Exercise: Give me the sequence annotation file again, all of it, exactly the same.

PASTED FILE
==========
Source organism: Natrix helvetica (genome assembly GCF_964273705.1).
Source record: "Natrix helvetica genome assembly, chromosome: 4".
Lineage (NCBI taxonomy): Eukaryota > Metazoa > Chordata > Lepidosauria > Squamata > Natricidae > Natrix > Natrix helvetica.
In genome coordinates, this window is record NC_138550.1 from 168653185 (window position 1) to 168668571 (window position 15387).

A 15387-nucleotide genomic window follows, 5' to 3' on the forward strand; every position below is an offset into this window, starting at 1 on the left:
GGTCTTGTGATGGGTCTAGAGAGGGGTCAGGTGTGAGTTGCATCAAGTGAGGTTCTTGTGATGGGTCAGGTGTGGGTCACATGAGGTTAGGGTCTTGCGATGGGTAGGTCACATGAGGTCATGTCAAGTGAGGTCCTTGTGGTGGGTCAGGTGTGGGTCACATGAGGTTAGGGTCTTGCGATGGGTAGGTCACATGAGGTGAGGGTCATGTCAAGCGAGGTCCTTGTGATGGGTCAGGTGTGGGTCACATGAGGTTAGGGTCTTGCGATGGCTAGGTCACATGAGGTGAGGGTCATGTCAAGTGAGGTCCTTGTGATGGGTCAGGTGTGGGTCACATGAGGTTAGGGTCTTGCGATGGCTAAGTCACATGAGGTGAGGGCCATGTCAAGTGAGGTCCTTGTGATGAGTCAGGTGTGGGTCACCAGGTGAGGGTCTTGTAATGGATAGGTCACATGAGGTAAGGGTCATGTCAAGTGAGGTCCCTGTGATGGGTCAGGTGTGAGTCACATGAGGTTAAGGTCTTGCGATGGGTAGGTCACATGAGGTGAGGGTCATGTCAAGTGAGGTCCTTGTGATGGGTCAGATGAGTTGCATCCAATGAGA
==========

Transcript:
Source organism: Natrix helvetica (genome assembly GCF_964273705.1).
Source record: "Natrix helvetica genome assembly, chromosome: 4".
Lineage (NCBI taxonomy): Eukaryota > Metazoa > Chordata > Lepidosauria > Squamata > Natricidae > Natrix > Natrix helvetica.
In genome coordinates, this window is record NC_138550.1 from 168653185 (window position 1) to 168668571 (window position 15387).

A 15387-nucleotide genomic window follows, 5' to 3' on the forward strand; every position below is an offset into this window, starting at 1 on the left:
GGTCTTGTGATGGGTCTAGAGAGGGGTCAGGTGTGAGTTGCATCAAGTGAGGTTCTTGTGATGGGTCAGGTGTGGGTCACATGAGGTTAGGGTCTTGCGATGGGTAGGTCACATGAGGTCATGTCAAGTGAGGTCCTTGTGGTGGGTCAGGTGTGGGTCACATGAGGTTAGGGTCTTGCGATGGGTAGGTCACATGAGGTGAGGGTCATGTCAAGCGAGGTCCTTGTGATGGGTCAGGTGTGGGTCACATGAGGTTAGGGTCTTGCGATGGCTAGGTCACATGAGGTGAGGGTCATGTCAAGTGAGGTCCTTGTGATGGGTCAGGTGTGGGTCACATGAGGTTAGGGTCTTGCGATGGCTAAGTCACATGAGGTGAGGGCCATGTCAAGTGAGGTCCTTGTGATGAGTCAGGTGTGGGTCACCAGGTGAGGGTCTTGTAATGGATAGGTCACATGAGGTAAGGGTCATGTCAAGTGAGGTCCCTGTGATGGGTCAGGTGTGAGTCACATGAGGTTAAGGTCTTGCGATGGGTAGGTCACATGAGGTGAGGGTCATGTCAAGTGAGGTCCTTGTGATGGGTCAGATGAGTTGCATCCAATGAGA